But all of the women have been eliminated from the massive inquiry, which means that the search will continue.
Officers used health records to find any woman who gave birth, or was due to give birth, in the Lothians in the four months in the lead up to when the remains were discovered in undergrowth by a dog walker near Seafield Crematorium, Edinburgh, in July.
Officers also located mothers who elected for home births because their babies' names were not registered on hospital lists.
After the baby boy was found swaddled in a particular blanket bought from Primark officers tracked down about 80 people who had bought the same brand of blanket from the store.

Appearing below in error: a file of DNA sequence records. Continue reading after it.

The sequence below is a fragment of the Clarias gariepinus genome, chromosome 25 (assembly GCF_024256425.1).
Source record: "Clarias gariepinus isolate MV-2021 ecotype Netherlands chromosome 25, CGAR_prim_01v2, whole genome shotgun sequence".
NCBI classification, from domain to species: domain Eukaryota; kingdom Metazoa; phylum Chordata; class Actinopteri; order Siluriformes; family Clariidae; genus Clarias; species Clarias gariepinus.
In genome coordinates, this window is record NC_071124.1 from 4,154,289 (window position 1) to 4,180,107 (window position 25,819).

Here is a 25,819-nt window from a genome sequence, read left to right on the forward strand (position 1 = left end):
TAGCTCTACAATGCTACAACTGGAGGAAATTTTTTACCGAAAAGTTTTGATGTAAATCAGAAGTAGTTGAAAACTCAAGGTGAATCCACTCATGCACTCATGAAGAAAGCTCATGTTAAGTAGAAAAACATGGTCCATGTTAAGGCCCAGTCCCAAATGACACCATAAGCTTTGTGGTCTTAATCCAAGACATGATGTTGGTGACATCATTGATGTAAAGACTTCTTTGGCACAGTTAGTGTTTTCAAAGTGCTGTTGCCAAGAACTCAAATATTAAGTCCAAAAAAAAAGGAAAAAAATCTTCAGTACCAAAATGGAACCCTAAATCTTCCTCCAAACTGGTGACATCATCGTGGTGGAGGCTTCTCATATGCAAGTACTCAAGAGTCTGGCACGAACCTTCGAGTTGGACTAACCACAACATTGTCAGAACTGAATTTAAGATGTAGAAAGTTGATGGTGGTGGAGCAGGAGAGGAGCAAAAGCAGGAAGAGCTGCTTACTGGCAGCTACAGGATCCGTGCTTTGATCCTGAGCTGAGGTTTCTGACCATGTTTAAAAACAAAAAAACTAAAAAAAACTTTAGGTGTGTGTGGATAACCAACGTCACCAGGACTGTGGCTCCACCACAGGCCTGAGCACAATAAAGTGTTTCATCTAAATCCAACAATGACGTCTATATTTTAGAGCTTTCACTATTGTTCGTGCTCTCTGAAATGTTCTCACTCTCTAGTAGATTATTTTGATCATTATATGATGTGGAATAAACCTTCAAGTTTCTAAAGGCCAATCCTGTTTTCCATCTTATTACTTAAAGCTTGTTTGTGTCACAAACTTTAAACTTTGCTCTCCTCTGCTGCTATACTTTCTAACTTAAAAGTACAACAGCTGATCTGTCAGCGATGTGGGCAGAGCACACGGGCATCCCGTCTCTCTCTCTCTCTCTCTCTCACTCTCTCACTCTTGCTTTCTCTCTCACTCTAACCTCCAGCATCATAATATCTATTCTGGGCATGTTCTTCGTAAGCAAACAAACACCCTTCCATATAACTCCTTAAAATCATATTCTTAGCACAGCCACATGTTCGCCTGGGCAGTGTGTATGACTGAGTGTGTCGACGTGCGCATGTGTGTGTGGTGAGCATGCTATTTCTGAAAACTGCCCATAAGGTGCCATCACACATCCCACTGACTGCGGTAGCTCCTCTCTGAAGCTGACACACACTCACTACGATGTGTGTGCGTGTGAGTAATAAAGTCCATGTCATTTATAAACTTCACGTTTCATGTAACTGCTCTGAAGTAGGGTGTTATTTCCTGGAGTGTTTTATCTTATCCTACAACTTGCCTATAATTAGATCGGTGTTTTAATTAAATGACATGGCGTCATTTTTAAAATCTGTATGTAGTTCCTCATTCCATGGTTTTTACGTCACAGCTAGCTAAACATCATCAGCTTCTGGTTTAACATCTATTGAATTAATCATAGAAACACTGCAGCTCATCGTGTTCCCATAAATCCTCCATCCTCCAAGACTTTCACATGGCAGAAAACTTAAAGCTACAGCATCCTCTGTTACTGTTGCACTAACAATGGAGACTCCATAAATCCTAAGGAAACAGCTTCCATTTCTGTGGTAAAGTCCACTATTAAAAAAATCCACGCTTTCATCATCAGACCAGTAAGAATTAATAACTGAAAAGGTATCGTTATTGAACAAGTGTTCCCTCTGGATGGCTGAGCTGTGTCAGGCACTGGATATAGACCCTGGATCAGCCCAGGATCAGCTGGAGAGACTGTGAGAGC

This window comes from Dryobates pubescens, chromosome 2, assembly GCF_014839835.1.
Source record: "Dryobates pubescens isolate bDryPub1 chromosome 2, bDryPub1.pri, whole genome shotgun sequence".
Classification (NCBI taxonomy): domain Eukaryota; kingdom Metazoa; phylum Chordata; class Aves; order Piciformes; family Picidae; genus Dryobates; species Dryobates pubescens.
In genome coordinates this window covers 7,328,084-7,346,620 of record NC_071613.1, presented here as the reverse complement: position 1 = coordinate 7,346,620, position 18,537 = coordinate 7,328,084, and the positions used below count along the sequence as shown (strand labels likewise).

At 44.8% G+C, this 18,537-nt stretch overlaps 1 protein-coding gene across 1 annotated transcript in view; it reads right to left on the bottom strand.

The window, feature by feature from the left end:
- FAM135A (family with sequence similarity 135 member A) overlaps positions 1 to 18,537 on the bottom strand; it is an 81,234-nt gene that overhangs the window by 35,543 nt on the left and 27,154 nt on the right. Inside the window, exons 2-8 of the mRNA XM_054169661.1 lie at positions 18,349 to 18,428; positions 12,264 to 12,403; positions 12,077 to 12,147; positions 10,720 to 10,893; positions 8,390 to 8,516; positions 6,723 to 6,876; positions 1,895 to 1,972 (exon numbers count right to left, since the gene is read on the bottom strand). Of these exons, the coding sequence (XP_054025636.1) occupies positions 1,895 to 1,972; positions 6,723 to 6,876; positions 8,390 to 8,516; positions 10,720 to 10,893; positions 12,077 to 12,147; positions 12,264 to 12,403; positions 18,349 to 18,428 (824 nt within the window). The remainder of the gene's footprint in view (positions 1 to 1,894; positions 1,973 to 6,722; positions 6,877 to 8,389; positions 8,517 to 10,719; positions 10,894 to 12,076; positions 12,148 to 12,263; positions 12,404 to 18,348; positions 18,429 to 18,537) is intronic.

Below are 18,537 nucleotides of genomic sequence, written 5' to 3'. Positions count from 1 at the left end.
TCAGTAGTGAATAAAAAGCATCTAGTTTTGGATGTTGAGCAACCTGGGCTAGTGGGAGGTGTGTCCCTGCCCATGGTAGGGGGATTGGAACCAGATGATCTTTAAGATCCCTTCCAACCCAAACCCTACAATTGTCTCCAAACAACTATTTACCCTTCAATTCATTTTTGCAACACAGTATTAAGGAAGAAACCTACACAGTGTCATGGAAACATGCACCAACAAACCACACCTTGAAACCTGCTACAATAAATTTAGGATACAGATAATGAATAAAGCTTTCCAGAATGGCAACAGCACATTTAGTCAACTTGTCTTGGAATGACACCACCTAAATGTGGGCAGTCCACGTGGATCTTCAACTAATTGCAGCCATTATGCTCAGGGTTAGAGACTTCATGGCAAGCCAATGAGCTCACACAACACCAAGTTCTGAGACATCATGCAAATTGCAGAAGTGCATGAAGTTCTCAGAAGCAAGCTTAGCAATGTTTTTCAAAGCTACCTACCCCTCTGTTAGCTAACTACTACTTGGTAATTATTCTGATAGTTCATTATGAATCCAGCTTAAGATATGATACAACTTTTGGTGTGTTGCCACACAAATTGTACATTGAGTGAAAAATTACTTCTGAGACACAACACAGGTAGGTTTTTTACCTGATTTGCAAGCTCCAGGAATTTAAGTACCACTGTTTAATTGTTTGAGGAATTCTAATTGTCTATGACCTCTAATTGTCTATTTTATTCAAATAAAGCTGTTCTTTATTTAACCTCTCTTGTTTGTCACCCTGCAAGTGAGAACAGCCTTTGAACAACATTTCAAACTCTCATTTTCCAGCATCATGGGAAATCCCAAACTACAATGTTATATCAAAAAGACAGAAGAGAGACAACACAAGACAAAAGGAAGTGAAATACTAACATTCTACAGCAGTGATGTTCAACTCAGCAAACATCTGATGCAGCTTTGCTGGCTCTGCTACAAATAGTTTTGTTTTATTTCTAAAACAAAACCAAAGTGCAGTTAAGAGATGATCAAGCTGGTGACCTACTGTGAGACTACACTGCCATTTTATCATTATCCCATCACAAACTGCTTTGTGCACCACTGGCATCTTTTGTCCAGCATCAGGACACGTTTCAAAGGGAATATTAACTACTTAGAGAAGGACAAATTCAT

Detective Chief Inspector David McLaren, who is leading the hunt, said conventional lines of inquiry had largely been exhausted.
Officers believe the mother of the baby was a visitor to the city or was just passing through when she gave birth.
Mr McLaren said: "There are about 12,000 births in Edinburgh each year, and we had to trace every mother due to give birth in the three to four-month window before the baby was discovered.
"We are pretty confident the boy's mother never engaged with health services throughout her pregnancy."
Despite the setbacks the 12 detectives are continuing to work on the investigation.